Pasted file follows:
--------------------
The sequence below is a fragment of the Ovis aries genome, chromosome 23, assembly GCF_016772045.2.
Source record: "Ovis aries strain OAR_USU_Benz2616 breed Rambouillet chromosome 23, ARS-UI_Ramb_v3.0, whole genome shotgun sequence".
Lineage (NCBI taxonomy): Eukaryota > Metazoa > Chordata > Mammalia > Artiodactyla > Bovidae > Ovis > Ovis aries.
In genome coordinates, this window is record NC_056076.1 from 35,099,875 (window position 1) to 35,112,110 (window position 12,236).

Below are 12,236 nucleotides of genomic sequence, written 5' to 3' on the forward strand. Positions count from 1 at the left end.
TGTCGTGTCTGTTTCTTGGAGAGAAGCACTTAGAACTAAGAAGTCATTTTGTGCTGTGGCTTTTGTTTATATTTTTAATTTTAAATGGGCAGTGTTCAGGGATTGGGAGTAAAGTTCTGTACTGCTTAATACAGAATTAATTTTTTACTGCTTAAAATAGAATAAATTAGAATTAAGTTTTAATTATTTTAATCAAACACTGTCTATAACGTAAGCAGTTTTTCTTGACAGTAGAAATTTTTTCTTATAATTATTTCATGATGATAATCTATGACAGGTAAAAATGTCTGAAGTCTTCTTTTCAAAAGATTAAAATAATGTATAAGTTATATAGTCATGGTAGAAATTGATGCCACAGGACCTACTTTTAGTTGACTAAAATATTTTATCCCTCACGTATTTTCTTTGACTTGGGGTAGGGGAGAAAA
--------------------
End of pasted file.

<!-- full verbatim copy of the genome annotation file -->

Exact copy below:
The sequence below is a fragment of the Ovis aries genome, chromosome 23, assembly GCF_016772045.2.
Source record: "Ovis aries strain OAR_USU_Benz2616 breed Rambouillet chromosome 23, ARS-UI_Ramb_v3.0, whole genome shotgun sequence".
Lineage (NCBI taxonomy): Eukaryota > Metazoa > Chordata > Mammalia > Artiodactyla > Bovidae > Ovis > Ovis aries.
In genome coordinates, this window is record NC_056076.1 from 35,099,875 (window position 1) to 35,112,110 (window position 12,236).

Below are 12,236 nucleotides of genomic sequence, written 5' to 3' on the forward strand. Positions count from 1 at the left end.
TGTCGTGTCTGTTTCTTGGAGAGAAGCACTTAGAACTAAGAAGTCATTTTGTGCTGTGGCTTTTGTTTATATTTTTAATTTTAAATGGGCAGTGTTCAGGGATTGGGAGTAAAGTTCTGTACTGCTTAATACAGAATTAATTTTTTACTGCTTAAAATAGAATAAATTAGAATTAAGTTTTAATTATTTTAATCAAACACTGTCTATAACGTAAGCAGTTTTTCTTGACAGTAGAAATTTTTTCTTATAATTATTTCATGATGATAATCTATGACAGGTAAAAATGTCTGAAGTCTTCTTTTCAAAAGATTAAAATAATGTATAAGTTATATAGTCATGGTAGAAATTGATGCCACAGGACCTACTTTTAGTTGACTAAAATATTTTATCCCTCACGTATTTTCTTTGACTTGGGGTAGGGGAGAAAA